It was an incredible solo goal and one that merely confirmed Henry’s status as one of the world’s best, if not the best. He had tormented one of the game’s most reliable full-backs in Zanetti and made it look so simple.
Incredibly, Wenger said after the match he had been struggling with a hamstring strain and wanted to come off.
“Thierry wanted to come off and I got Aliadiere ready,” he said.
“But just at that moment he got the ball again and I was surprised how much he went again and made the difference.
“Maybe he thought it would be his last action on the pitch and gave everything he had left to score that goal.”
Wenger’s men did not relent in piling on the pressure, with Henry at the forefront of their attacking moves again. This time he was deployed from the right as he tried to pick out Pires, but the ball trickled away from his feet.
Toldo sprinted off his line and misjudged the bobbling ball on the San Siro surface and the Italian could only watch as it found its way to Edu, who calmly rolled home into the empty net and celebrated by ripping off his shirt in front of the away fans.
Inter’s misery was encapsulated when substitute Jeremie Aliadere chased an innocuous ball forward and edged out Ivan Cordoba before squaring to Pires. The playmaker lost control of the ball with a loose touch but shrugged off Cordoba to find the back of the net.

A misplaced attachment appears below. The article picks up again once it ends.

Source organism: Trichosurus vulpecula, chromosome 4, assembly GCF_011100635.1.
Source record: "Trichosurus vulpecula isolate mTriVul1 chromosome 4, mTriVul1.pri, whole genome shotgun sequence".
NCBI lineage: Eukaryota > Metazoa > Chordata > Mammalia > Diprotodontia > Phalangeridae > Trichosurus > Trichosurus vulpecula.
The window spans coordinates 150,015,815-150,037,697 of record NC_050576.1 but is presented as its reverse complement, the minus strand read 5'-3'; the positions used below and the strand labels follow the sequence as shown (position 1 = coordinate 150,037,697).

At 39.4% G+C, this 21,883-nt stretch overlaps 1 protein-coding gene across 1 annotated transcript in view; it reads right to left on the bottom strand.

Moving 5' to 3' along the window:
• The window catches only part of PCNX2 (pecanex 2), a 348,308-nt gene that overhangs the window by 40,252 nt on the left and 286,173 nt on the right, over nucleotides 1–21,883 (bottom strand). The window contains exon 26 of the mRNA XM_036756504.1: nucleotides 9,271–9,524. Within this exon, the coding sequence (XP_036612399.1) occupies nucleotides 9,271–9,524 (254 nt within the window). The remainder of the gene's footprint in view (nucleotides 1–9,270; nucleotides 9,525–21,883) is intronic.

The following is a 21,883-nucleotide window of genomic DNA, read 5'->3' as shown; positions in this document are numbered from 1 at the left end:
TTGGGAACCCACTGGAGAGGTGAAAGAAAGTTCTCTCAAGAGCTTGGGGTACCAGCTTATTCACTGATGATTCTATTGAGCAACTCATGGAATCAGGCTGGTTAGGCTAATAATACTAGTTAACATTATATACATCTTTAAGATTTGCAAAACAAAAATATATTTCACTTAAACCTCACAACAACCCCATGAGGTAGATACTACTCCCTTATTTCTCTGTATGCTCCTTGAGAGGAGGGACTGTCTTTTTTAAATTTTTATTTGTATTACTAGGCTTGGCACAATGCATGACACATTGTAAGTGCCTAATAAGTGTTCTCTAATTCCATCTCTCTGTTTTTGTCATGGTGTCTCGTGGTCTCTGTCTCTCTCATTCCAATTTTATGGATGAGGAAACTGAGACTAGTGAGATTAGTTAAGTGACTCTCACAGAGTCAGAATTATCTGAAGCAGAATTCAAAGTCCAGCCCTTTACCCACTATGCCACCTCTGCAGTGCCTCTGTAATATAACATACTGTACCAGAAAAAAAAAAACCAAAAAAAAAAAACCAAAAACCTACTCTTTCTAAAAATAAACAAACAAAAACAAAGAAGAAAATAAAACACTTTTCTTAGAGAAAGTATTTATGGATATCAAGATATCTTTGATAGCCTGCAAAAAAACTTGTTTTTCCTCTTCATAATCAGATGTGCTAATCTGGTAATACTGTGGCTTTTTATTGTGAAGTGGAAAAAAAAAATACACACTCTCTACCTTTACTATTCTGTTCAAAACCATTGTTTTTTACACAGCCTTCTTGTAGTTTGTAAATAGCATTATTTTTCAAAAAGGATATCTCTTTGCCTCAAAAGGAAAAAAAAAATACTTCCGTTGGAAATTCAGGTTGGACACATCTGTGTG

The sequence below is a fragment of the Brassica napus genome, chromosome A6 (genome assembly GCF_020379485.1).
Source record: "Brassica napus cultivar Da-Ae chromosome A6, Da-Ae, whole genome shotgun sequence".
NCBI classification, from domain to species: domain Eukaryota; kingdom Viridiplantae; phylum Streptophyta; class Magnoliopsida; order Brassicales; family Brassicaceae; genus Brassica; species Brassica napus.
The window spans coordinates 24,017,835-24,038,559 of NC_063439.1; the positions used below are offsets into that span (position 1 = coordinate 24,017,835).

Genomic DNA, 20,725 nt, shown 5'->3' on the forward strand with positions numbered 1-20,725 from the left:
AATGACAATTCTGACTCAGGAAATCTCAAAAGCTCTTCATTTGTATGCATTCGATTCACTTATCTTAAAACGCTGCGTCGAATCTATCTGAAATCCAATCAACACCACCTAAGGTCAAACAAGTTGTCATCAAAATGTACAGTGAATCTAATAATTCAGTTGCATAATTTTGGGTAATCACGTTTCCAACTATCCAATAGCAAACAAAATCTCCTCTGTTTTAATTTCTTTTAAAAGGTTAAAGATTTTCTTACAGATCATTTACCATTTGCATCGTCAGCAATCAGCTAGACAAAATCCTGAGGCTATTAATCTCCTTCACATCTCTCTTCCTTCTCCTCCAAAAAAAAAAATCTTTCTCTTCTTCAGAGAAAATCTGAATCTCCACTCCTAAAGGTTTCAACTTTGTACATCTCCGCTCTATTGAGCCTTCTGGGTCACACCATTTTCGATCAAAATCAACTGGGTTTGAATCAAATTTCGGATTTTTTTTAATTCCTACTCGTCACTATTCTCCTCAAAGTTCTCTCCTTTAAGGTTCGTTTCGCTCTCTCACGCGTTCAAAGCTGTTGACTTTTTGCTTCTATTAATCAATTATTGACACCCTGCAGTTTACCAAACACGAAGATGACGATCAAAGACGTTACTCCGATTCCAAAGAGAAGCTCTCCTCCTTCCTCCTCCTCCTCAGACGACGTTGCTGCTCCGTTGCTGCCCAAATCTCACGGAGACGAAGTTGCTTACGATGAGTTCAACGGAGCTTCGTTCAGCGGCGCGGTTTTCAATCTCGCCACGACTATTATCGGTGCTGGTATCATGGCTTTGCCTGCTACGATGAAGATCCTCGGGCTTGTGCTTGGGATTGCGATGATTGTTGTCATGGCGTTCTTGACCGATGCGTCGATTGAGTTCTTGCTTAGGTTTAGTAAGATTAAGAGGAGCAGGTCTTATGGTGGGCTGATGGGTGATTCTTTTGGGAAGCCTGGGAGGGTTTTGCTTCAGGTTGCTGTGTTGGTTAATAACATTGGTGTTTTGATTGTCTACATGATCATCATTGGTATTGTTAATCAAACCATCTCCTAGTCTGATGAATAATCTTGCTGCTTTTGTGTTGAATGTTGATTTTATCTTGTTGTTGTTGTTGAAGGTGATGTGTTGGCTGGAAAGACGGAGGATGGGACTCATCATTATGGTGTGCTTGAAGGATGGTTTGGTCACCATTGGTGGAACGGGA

The scoreboard read ‘Internazionale 1-5 Arsenal’ and through the tears and joy, some Arsenal fans might have had to rub their eyes for a second look.
The humiliation was complete for the Nerazzurri as the visitors ran riot and rode the wave of adrenaline. They had dealt the Italians their worst-ever home defeat in the Champions League and to this day, 18 years later, it has still not been surpassed.
For the loyal Arsenal fans who had made the trip to Italy, it was the most euphoric night they could have possibly imagined. The way their team had played such slick and entertaining football with devastating results was mesmeric.
It set the scene for their ‘Invincibles’ season of 2003-04, when under Wenger they went an entire league campaign unbeaten. Their run in the Champions League was halted by Chelsea, but their league success would prove to be the perfect tonic for forgetting about their exit.
Things look very different for the club now, with the Champions League a distant memory after four seasons outside of the competition and Mikel Arteta in charge. Inter, meanwhile, clinched the Scudetto for the first time in a decade under Antonio Conte last season.
But at least Arsenal will always have that night in Milan when Henry and co showed the true and unbridled joy of what happens when total football comes together.
Inter Milan: Toldo; J. Zanetti, Cannavaro, Materazzi, Cordoba: Brechet, C. Zanetti, Lamouchi, Van der Meyde: Martins, Vieri.
Subs: Fontana, Luciano, Adani, Gonzalez, Cruz, Almeyda, Pasquale.
Arsenal: Lehmann; Cygan, Campbell, Toure, Cole; Ljungberg, Parlour, Edu, Pires; Kanu, Henry.
Subs: Stack, Keown, Clichy, Papadopulos, Hoyte, Gilberto, Aliadiere.